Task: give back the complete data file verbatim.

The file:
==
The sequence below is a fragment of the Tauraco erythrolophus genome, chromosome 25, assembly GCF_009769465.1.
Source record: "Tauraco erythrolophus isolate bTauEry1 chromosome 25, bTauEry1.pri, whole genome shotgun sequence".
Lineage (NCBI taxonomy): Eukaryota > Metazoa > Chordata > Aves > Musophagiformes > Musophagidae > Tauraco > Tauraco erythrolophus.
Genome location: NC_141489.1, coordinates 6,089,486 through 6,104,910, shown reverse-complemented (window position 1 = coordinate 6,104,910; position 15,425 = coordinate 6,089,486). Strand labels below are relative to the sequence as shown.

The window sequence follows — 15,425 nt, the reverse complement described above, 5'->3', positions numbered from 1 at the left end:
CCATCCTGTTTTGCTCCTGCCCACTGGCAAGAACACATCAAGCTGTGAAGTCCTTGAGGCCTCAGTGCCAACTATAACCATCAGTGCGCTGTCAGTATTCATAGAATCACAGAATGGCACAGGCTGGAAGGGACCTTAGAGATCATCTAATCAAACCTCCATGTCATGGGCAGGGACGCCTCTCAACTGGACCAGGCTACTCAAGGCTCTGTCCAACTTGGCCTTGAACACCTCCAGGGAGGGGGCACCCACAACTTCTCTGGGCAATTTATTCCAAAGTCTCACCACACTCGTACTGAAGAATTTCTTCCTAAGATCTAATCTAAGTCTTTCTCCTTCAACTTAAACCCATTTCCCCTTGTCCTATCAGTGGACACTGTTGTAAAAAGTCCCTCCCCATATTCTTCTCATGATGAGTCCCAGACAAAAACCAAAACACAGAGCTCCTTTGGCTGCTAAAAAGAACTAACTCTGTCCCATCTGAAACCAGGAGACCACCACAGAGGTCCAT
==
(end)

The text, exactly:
The sequence below is a fragment of the Tauraco erythrolophus genome, chromosome 25, assembly GCF_009769465.1.
Source record: "Tauraco erythrolophus isolate bTauEry1 chromosome 25, bTauEry1.pri, whole genome shotgun sequence".
Lineage (NCBI taxonomy): Eukaryota > Metazoa > Chordata > Aves > Musophagiformes > Musophagidae > Tauraco > Tauraco erythrolophus.
Genome location: NC_141489.1, coordinates 6,089,486 through 6,104,910, shown reverse-complemented (window position 1 = coordinate 6,104,910; position 15,425 = coordinate 6,089,486). Strand labels below are relative to the sequence as shown.

The window sequence follows — 15,425 nt, the reverse complement described above, 5'->3', positions numbered from 1 at the left end:
CCATCCTGTTTTGCTCCTGCCCACTGGCAAGAACACATCAAGCTGTGAAGTCCTTGAGGCCTCAGTGCCAACTATAACCATCAGTGCGCTGTCAGTATTCATAGAATCACAGAATGGCACAGGCTGGAAGGGACCTTAGAGATCATCTAATCAAACCTCCATGTCATGGGCAGGGACGCCTCTCAACTGGACCAGGCTACTCAAGGCTCTGTCCAACTTGGCCTTGAACACCTCCAGGGAGGGGGCACCCACAACTTCTCTGGGCAATTTATTCCAAAGTCTCACCACACTCGTACTGAAGAATTTCTTCCTAAGATCTAATCTAAGTCTTTCTCCTTCAACTTAAACCCATTTCCCCTTGTCCTATCAGTGGACACTGTTGTAAAAAGTCCCTCCCCATATTCTTCTCATGATGAGTCCCAGACAAAAACCAAAACACAGAGCTCCTTTGGCTGCTAAAAAGAACTAACTCTGTCCCATCTGAAACCAGGAGACCACCACAGAGGTCCAT